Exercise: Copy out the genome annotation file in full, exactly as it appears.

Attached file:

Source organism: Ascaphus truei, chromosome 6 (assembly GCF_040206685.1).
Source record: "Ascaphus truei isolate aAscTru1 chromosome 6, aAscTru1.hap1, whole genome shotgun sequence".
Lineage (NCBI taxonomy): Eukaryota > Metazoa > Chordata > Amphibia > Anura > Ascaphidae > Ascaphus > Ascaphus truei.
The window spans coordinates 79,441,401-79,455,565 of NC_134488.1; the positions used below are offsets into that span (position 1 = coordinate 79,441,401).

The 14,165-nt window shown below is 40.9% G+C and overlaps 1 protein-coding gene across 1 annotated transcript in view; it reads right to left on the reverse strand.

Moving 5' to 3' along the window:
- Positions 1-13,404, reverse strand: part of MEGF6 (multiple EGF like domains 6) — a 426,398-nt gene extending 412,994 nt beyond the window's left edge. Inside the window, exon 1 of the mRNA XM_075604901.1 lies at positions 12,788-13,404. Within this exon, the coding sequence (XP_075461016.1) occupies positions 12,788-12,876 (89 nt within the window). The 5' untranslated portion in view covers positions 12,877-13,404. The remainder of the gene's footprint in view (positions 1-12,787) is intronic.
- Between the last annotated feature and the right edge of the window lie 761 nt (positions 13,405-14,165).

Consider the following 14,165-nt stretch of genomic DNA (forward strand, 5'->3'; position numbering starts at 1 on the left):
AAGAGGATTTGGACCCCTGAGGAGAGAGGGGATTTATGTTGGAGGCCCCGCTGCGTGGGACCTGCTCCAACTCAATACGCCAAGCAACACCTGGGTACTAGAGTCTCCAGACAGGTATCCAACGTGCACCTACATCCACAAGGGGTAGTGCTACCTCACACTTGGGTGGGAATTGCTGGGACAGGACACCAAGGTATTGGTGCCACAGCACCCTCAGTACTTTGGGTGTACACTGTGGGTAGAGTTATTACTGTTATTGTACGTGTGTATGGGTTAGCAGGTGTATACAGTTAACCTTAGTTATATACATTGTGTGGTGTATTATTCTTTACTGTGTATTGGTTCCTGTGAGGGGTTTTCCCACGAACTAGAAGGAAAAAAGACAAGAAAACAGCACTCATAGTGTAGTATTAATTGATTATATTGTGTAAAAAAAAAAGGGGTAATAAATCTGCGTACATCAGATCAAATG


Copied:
Source organism: Ascaphus truei, chromosome 6 (assembly GCF_040206685.1).
Source record: "Ascaphus truei isolate aAscTru1 chromosome 6, aAscTru1.hap1, whole genome shotgun sequence".
Lineage (NCBI taxonomy): Eukaryota > Metazoa > Chordata > Amphibia > Anura > Ascaphidae > Ascaphus > Ascaphus truei.
The window spans coordinates 79,441,401-79,455,565 of NC_134488.1; the positions used below are offsets into that span (position 1 = coordinate 79,441,401).

The 14,165-nt window shown below is 40.9% G+C and overlaps 1 protein-coding gene across 1 annotated transcript in view; it reads right to left on the reverse strand.

Moving 5' to 3' along the window:
- Positions 1-13,404, reverse strand: part of MEGF6 (multiple EGF like domains 6) — a 426,398-nt gene extending 412,994 nt beyond the window's left edge. Inside the window, exon 1 of the mRNA XM_075604901.1 lies at positions 12,788-13,404. Within this exon, the coding sequence (XP_075461016.1) occupies positions 12,788-12,876 (89 nt within the window). The 5' untranslated portion in view covers positions 12,877-13,404. The remainder of the gene's footprint in view (positions 1-12,787) is intronic.
- Between the last annotated feature and the right edge of the window lie 761 nt (positions 13,405-14,165).

Consider the following 14,165-nt stretch of genomic DNA (forward strand, 5'->3'; position numbering starts at 1 on the left):
AAGAGGATTTGGACCCCTGAGGAGAGAGGGGATTTATGTTGGAGGCCCCGCTGCGTGGGACCTGCTCCAACTCAATACGCCAAGCAACACCTGGGTACTAGAGTCTCCAGACAGGTATCCAACGTGCACCTACATCCACAAGGGGTAGTGCTACCTCACACTTGGGTGGGAATTGCTGGGACAGGACACCAAGGTATTGGTGCCACAGCACCCTCAGTACTTTGGGTGTACACTGTGGGTAGAGTTATTACTGTTATTGTACGTGTGTATGGGTTAGCAGGTGTATACAGTTAACCTTAGTTATATACATTGTGTGGTGTATTATTCTTTACTGTGTATTGGTTCCTGTGAGGGGTTTTCCCACGAACTAGAAGGAAAAAAGACAAGAAAACAGCACTCATAGTGTAGTATTAATTGATTATATTGTGTAAAAAAAAAAGGGGTAATAAATCTGCGTACATCAGATCAAATG